Before Covid-19 hit, I was seeing a psychologist. Due to the fact that I know all the interpreters in my area, and I wanted my sessions to be confidential, I decided to do the sessions directly and see if I could lipread and speak during the appointments. She had to repeat herself a lot but overall we managed to make communication work. Then with Covid-19 I was informed the appointments would now be via Telehealth. However, when the time came for the appointment, the clinic had not emailed me connection details. I was emailing them, and meanwhile my phone was ringing. As you know I don’t usually answer my phone when it rings, and I didn’t have anyone with me who I could have asked to answer it as I had planned to be alone for the appointment. 20 minutes into our session, the clinic finally emailed me details and I connected online. However, the time lag between video and sound and missed frames meant that lipreading was impossible. I had anticipated this and had an Auslan interpreter on stand by. However, the connection was poor and I could not understand the Auslan interpreter either due to freezing of images and other technical problems. About 40 minutes into the session we cancelled her involvement. For the remaining 20 minutes, the psychologist and I attempted to communicate, which was pretty futile, and made worse by the fact that she kept talking to herself, seemingly oblivious that trying to decipher every word was giving me a major headache, and making me unnecessarily work on words I didn’t need to decipher was a waste of my effort. I asked her if she could type what she was saying but I did not understand her response. No typing occurred. Somewhere in there she let me know that it was she who had been calling me on the phone, to have our appointment. I was astonished – had she not grasped at any of our previous appointments that I was Deaf? We only managed a few successful communication exchanges about emotional topics, and then she informed me it was time to end the session.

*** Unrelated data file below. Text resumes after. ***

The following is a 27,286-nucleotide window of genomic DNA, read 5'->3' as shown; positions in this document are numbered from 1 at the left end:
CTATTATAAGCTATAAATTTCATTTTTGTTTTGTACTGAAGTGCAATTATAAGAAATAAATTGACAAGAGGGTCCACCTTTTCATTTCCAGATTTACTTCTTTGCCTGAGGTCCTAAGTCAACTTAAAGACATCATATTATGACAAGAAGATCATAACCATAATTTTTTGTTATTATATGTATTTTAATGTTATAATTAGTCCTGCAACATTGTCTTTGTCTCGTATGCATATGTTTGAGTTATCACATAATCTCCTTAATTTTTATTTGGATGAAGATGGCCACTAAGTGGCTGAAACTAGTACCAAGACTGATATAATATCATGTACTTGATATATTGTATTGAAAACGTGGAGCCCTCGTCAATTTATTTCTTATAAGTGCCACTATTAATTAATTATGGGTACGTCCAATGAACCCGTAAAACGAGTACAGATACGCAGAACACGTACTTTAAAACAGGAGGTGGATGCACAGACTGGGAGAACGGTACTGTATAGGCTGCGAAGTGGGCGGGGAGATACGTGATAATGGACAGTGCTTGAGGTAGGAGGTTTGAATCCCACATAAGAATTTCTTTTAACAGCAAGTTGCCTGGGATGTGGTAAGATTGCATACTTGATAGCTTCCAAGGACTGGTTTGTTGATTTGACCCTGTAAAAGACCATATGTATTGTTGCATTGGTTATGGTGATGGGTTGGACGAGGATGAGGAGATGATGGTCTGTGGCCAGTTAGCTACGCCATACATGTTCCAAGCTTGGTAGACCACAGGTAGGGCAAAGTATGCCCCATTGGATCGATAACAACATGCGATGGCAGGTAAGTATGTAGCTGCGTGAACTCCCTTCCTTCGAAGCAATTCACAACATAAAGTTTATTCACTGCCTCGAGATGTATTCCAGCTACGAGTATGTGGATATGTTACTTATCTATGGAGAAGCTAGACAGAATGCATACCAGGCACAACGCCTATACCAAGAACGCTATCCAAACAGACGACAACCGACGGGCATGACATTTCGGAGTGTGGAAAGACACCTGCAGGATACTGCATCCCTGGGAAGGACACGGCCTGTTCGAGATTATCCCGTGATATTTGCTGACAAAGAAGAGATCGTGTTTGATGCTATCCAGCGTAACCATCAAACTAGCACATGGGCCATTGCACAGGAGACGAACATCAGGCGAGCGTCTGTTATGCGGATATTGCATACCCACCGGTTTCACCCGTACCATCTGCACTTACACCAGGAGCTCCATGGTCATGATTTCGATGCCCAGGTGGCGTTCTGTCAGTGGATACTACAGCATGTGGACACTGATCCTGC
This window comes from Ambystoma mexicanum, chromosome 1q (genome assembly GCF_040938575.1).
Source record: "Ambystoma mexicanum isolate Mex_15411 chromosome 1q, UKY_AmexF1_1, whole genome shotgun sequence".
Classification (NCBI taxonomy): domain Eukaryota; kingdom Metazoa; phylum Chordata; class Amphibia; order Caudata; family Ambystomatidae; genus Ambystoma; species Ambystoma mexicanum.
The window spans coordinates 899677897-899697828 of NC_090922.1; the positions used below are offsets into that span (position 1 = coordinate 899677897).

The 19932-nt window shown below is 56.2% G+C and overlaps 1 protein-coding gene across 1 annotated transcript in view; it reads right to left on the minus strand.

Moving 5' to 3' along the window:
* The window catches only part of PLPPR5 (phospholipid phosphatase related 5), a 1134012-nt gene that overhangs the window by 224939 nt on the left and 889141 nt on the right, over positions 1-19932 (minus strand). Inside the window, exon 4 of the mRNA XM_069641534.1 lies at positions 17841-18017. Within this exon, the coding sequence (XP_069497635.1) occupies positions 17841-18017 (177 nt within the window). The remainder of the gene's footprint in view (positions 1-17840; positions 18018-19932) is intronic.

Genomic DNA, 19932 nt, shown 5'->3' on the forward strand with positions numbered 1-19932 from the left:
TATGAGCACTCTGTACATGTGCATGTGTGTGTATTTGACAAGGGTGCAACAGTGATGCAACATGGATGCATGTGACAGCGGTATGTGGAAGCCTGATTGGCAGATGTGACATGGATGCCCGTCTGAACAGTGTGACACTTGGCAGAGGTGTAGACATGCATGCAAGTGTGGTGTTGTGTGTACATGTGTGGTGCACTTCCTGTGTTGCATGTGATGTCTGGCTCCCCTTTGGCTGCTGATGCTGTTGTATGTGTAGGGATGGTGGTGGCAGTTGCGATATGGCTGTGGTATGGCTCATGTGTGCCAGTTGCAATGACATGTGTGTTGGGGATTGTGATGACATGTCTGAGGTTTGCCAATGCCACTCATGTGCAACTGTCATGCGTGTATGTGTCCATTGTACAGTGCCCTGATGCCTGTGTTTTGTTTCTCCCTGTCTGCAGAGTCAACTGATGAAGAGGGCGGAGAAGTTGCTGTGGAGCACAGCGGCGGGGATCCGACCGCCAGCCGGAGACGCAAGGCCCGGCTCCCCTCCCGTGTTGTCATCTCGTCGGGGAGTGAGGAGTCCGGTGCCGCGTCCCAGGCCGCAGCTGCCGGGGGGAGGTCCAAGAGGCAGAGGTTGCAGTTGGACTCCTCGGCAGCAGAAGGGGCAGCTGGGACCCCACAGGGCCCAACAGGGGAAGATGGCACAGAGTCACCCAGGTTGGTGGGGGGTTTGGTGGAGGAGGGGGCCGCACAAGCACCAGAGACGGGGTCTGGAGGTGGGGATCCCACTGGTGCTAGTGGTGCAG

I contacted the clinic to ask about the access policy, and asking if I could have longer sessions to compensate. They cited Medicare as their reason for refusing this. I quoted from the disability discrimination act indicating that it was the responsibility of their organisation to take steps to give me the same level of access as a hearing person would have.